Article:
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Be a safe driver

i am a class a truck driver. I want to drop a friendly reminder to people that if the weather is kind of iffy. please turn on your headlights and if your car is equipped with auto driving lights turn on your running lights. nothing is worse than a car without any lights on driving in the rain and driving right next to my trailer in the spray of the rain. it is very unsafe for everyone. Also please leave more room when you pass a truck we are rolling down the road hauling 80,000 pounds and we can not stop very fast or in a short distance. being in a big hurry is not worth you risking yours, mine, your families, and everyone elses life.
so please just remember the people driving the truck are people too and would like to get home to their families just as much as you would.
i thank you and happy holidays

Can’t argue with that. People forget that when the driving lights are on, their tail lights are not on. If it were up to me, the driving lights would include the tail lights.

Now when you pass me in a snow storm, just remember that I am totally blinded for about a block from the white out. And when two or three of you are running close together 10 mph faster than most everyone, it’s really a long term white out.

Good Advice. Five Of Our GM Cars Have Automatic Day-Time Running Lights Which Illuminate In Front And If It Becomes Slightly Dark, Overcast, Rainy, Or Visibility Diminishes They Automatically Turn On The Tail Lights Which Becomes Obvious When The Driver Sees The Dash Lights Illuminate.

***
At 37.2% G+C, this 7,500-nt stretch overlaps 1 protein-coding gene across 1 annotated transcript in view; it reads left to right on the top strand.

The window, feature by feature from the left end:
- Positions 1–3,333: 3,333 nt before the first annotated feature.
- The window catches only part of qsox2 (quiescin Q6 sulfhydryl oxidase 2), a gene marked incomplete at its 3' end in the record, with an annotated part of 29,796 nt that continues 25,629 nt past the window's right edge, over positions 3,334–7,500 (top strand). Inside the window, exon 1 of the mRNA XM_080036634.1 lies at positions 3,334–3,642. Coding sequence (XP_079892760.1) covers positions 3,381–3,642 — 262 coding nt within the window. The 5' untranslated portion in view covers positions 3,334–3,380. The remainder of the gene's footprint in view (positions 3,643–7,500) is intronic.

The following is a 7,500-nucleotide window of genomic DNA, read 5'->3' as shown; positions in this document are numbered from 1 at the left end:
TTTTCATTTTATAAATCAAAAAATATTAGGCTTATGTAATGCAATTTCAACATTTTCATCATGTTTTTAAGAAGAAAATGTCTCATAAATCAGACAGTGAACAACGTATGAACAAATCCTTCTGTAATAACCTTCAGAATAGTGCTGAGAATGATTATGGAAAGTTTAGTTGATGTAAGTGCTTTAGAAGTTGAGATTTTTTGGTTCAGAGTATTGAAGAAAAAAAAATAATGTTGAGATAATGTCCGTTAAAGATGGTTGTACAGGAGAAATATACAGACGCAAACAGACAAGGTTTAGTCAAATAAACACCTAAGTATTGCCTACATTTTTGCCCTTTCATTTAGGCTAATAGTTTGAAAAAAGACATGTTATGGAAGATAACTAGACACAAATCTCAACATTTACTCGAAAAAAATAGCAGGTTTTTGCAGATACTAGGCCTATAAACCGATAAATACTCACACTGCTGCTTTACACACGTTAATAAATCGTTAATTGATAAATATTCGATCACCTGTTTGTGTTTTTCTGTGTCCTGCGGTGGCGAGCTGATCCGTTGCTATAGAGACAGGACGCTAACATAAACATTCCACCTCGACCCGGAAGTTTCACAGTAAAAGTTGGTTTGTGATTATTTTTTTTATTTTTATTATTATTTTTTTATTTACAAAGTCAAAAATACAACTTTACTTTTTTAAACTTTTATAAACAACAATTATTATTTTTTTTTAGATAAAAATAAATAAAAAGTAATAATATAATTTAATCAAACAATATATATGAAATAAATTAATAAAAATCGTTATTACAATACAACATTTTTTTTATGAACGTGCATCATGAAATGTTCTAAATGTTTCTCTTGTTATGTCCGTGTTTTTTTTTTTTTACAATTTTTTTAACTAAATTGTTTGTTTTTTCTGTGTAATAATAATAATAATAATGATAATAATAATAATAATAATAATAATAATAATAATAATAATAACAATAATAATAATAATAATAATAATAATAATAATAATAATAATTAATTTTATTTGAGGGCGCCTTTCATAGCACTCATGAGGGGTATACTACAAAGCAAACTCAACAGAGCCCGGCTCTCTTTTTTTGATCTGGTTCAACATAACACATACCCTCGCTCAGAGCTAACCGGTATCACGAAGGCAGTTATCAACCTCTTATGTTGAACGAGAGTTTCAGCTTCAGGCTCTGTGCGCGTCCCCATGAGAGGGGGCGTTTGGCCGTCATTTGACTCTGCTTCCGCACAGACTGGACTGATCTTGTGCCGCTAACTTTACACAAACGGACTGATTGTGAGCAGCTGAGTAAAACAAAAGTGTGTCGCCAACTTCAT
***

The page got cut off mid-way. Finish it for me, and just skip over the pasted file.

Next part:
The system uses a dashboard mounted sensor and we never have to touch a switch. They’ve never failed to do what’s called for in all driving conditions. I wonder how many lives GM has saved and how many accidents have been prevented since they began installing these on most of their vehicles.


Whether someone’s car has automatic lighting or not, one of the biggest problems that I observe every year is drivers who fail to clear snow from their tail lights.

I’m not talking about the morons who simply clear a small patch of the windshield, and then proceed to drive what looks like a mobile snowbank. I’m talking about the people who are reasonably careful about clearing their windows and possibly their headlights, but then proceed to leave the snow covering their tail lights.

How can people be so dense as to not realize that you have to be able to see their tail lights and brake lights in order to avoid rear-ending them?

Don’t forget to adjust your speed for driving conditions. I saw a BMW 5-series head-on into a bridge piling on a recent cold and frozen winter morning.

My rationale has always been engine on = headlights on.
My grandma drove that into my head when she was teaching me how to drive. “They aren’t for you to see, they’re for others to see you” is what she kept telling me.
My current vehicle has automatic headlights on it, but I never use that function. Like with my previous car, I’d click the lights on after my car started. With my current car, I don’t even have to turn the switch, the lights go off by themselves after 30 seconds.

An excellent post. I’ve long wondered why lighting systems (head & taillights) were not simply connected to the ignition switch; engine on, lights on. And the other commenst are “spot-on” as well.

Headlights are cheap. Lives are priceless.

God bless.